g.      By way of distraction your response to my complaint said that ‘The item did not suggest that Jeremy Corbyn was “racist”.  Neither did my complaint suggest this.  However by your presenter suggesting that Jeremy Corbyn tolerates anti-Semitism within the Labour Party, he went a long way to suggesting exactly this.

Unsurprisingly I therefore want to appeal.
Tony Greenstein

The reply below which I received to the above complaint  naturally did not deal with my complaint  - it ludicrously says that it 'wasn't a look at the Israel/Palestine situation' despite the question from Neil which covered just that

Dear Mr Greenstein

Reference CAS-3747932-2H1W9P

Thanks for getting in touch and please accept our apologies for the delay in replying.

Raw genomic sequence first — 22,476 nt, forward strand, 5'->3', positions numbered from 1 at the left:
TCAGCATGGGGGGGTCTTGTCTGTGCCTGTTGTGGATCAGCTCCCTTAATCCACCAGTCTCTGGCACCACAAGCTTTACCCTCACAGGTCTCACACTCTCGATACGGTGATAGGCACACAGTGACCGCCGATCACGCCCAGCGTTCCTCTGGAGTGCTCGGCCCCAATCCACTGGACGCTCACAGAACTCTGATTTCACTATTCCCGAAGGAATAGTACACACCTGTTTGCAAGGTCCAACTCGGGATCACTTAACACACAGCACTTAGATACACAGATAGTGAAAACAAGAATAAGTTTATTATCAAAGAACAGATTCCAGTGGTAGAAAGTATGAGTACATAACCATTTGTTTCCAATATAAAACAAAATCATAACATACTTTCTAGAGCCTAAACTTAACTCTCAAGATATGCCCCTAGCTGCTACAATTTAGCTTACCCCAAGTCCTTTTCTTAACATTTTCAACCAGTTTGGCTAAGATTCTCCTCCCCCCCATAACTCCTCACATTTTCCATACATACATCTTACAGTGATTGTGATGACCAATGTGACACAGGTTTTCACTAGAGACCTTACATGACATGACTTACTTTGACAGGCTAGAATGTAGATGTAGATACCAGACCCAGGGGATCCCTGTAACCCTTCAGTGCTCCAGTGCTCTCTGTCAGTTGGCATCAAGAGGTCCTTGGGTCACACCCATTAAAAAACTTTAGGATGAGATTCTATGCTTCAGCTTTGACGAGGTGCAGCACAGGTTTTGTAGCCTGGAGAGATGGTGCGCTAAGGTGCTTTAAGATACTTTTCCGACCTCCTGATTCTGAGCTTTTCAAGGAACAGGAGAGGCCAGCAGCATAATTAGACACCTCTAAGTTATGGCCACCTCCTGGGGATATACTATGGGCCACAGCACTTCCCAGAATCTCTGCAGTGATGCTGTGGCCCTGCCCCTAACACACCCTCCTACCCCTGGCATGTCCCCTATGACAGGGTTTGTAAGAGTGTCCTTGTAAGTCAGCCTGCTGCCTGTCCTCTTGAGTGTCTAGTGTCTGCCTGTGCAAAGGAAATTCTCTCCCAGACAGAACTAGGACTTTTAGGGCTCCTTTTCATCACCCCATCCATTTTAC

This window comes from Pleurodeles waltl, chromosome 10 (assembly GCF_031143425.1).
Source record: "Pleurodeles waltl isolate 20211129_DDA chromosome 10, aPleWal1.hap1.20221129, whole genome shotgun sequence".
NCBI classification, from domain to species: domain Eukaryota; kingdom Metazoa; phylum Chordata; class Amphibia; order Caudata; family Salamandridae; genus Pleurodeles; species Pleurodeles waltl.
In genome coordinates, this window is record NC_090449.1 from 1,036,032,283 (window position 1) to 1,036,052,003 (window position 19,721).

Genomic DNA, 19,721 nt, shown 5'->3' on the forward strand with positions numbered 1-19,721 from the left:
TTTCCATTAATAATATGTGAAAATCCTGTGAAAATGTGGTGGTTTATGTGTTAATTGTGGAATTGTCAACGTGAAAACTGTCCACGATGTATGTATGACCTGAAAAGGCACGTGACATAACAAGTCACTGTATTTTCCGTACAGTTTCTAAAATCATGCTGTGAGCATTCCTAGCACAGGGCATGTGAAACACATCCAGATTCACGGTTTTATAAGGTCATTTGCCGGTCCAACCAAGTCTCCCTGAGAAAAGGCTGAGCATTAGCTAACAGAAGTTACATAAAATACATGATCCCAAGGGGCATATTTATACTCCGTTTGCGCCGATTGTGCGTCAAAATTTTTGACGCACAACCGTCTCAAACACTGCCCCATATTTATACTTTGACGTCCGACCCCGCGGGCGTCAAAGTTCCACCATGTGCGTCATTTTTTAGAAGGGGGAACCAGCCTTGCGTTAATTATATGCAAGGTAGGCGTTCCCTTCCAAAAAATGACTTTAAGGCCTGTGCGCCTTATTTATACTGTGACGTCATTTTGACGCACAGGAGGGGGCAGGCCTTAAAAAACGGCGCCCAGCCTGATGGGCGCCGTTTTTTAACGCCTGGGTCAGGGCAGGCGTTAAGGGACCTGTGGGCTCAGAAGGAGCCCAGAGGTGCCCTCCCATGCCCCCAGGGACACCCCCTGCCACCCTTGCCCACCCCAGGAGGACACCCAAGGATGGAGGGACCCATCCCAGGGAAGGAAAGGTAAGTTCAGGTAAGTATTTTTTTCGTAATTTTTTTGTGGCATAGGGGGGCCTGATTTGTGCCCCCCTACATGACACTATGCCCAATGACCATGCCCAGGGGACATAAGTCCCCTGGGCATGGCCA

The 13 March edition of ‘Sunday Politics’ specifically looked at allegations of anti-Semitism amongst some Labour student members at specific universities. This was an analysis of whether or not the Labour Party has problems with anti-Semitism, and looking at if there were problems of anti-Semitism in the Left. It wasn’t a look at the Israel/Palestine situation, and we did not conflate the actions of Israel with all Jewish people.

The item did not suggest that Jeremy Corbyn was “racist”. A representative from Momentum, James Schneider, was included in the item. We hear him say that Corbyn is attacked for his long-standing commitment to anti-war, anti-imperialism, peace in the Middle East, before adding that “he does absolutely condemn anti-Semitism...there is not a shred of anti-Semitism in his personal make-up”. He robustly said that Mr Corbyn condemns anti-Semitism, and is not at all anti-Semitic.

While we hope this goes some way to allaying your concerns, we’d thank you for going to the trouble to let us know your thoughts on this. Your feedback is valued. Your comments have been sent to the right people.

Kind regards

Stuart Webb
BBC Complaints